Maritimers celebrate safe return home after risk-filled journey from Guatemala
Two Maritimers and one Albertan have finally returned to Canada, after spending more than a week stranded in Guatemala in the midst of a pandemic.
Indigo Christ of Halifax, Laura Robinson of Rothsay, N.B. and Lenora Yarkie of Edmonton arrived in Toronto on Monday, days after Global News reported their calls for government assistance.
When their calls went unanswered, they took matters into their own hands — opting to enter Mexico by land and obtain a flight to Canada from there.
“We went back and forth a lot, and ultimately felt like we were having to choose between the safest option and the most timely option,” Christ told Global News.
“There were countless opportunities for something to go wrong.”
All three are field workers for the Nova Scotia-based Maritimes-Guatemala Breaking the Silence (BTS) Network. The non-profit supports the work of human rights activists in Guatemala, particularly campaigns promoting the rights of women and Indigenous peoples.
With help from the organization, they hired a driver on March 22 to take them to the Mexican border, where they crossed as tourists on foot, before taking a handful of flights to get to Cancun.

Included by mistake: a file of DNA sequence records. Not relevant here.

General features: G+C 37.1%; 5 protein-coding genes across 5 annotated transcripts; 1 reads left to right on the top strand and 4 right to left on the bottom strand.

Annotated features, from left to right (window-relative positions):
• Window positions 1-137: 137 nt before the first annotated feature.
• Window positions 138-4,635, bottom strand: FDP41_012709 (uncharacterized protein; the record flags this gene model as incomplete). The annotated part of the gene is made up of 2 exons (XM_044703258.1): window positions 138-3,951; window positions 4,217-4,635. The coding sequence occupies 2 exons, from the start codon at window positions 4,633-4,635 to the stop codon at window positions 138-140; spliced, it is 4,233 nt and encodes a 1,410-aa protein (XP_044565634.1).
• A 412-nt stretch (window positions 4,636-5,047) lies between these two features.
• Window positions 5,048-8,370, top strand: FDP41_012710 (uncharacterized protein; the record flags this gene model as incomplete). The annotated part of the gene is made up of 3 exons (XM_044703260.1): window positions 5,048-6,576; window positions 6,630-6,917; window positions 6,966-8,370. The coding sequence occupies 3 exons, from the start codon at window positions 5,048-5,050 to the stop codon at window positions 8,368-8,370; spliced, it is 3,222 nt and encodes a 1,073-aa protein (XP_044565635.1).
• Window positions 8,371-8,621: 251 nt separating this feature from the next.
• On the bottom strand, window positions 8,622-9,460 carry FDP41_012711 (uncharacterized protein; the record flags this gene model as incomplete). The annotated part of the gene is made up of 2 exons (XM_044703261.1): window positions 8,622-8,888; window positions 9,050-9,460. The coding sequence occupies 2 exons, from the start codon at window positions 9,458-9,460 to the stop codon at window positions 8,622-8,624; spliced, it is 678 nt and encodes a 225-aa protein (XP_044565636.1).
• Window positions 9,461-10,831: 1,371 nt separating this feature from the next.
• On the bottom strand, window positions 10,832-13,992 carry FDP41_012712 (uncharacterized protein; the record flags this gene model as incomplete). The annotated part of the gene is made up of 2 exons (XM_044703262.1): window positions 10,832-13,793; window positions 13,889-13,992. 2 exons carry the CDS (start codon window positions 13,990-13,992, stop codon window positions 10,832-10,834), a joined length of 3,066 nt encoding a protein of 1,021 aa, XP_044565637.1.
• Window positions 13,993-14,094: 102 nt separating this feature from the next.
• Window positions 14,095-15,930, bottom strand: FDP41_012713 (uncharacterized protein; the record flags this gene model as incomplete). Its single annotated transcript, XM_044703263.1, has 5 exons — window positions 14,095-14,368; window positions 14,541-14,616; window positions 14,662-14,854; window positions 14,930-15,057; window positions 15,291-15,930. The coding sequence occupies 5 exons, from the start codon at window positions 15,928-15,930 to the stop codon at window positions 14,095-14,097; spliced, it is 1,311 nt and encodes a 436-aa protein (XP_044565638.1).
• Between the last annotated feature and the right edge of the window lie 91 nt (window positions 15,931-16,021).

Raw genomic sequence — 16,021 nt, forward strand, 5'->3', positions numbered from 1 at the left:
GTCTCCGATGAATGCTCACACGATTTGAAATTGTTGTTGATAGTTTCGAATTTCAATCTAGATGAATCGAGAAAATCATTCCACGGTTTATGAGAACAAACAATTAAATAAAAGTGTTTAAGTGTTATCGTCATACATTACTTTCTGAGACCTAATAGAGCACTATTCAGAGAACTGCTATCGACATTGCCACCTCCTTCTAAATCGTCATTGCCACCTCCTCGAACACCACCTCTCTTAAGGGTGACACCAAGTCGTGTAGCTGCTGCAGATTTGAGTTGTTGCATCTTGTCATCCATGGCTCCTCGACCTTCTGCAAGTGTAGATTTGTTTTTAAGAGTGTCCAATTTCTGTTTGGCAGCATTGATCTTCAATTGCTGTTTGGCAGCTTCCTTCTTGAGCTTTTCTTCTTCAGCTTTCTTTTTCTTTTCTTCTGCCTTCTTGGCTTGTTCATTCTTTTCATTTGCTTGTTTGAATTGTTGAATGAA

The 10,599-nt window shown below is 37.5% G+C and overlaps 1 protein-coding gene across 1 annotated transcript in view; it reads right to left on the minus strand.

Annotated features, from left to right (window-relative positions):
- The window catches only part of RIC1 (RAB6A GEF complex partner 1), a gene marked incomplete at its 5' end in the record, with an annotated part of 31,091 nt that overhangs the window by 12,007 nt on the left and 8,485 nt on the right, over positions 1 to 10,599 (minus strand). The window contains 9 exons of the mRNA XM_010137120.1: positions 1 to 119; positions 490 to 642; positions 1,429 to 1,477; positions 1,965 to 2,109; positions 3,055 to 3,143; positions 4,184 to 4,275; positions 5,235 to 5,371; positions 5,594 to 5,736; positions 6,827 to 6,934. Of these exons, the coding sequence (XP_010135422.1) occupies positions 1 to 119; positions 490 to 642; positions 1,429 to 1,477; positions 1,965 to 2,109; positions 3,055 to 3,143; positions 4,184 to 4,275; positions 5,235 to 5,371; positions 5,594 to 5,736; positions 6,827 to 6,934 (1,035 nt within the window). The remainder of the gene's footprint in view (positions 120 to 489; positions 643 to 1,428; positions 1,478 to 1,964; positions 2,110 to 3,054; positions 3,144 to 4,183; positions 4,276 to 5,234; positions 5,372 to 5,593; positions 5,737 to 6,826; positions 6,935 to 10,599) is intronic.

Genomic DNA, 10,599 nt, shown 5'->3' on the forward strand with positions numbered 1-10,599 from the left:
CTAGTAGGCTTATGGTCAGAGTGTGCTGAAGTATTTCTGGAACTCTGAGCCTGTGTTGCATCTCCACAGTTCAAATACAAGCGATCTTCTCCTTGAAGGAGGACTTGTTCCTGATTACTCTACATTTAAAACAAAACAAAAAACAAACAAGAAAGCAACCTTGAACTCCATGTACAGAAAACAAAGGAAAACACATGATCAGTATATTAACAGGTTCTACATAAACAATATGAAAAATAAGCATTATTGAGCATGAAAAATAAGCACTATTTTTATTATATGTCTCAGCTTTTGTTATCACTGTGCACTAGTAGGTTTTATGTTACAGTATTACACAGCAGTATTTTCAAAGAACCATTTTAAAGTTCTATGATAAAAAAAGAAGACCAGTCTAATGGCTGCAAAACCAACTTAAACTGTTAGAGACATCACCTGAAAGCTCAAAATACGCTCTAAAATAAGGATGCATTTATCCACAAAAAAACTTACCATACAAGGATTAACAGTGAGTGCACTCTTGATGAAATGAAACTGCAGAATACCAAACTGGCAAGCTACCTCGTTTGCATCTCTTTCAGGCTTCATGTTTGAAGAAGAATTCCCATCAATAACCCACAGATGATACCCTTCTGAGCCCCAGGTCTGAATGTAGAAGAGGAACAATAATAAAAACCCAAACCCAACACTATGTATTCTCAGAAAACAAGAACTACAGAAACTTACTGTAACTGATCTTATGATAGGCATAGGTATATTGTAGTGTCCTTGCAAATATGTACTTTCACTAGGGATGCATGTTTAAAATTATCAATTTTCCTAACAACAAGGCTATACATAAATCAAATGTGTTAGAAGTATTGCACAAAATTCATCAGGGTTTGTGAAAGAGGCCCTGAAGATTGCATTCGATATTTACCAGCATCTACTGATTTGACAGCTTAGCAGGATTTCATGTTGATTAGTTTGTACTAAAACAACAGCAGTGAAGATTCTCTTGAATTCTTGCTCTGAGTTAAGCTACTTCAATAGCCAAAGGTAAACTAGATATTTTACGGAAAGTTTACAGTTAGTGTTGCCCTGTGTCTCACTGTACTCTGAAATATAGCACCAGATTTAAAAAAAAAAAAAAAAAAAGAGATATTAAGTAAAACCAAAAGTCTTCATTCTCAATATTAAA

From the vacation hot spot, they were able to fly directly to Toronto, and their respective provinces. They’re now in self-isolation for 14 days.
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“It was a long journey, but ultimately I think it was the best choice for us,” said Christ. “All of us are just so grateful that the plan went as I hope it would and we were able to get home.”
A day after the women arrived in Canada, another Maritimes-Guatemala BTS staffer — Lisa Rankin of Mabou, N.S. — was also able to get to Canada from Guatemala without consular support, using a similar route.
The federal government is in the midst of arranging flights home for Canadians stranded in countries all over the world, but has made it clear that it won’t be able to help everyone.
Christ, Robinson and Yarkie said they were unable to reach anyone at the Canadian embassy in Guatemala throughout last week, despite claims from Global Affairs Canada that the embassy is operational.
Late on Monday — after the three women had left for Mexico — the embassy tweeted that the federal government was arranging a direct flight to Canada from Guatemala City on March 27.
The Guatemalan government shut down its borders on March 16, but is allowing tourists to leave the country and return home.
Christ said she’s worried not everyone who’s still in Guatemala will make it onto the March 27 flight, and will be stuck without options for getting home.
“(Being home) feels a bit surreal, it’s definitely bittersweet,” she explained. “I’m also mindful that there’s still 2,000 Canadians who are still in Guatemala, who don’t feel comfortable taking on all the risks we took in getting home.”
In a phone interview, Maritimes-Guatemala BTS co-ordinator Stacey Gomez said the organization still has one staffer left in Guatemala City, and it will try to get that person on the Friday flight to Canada.
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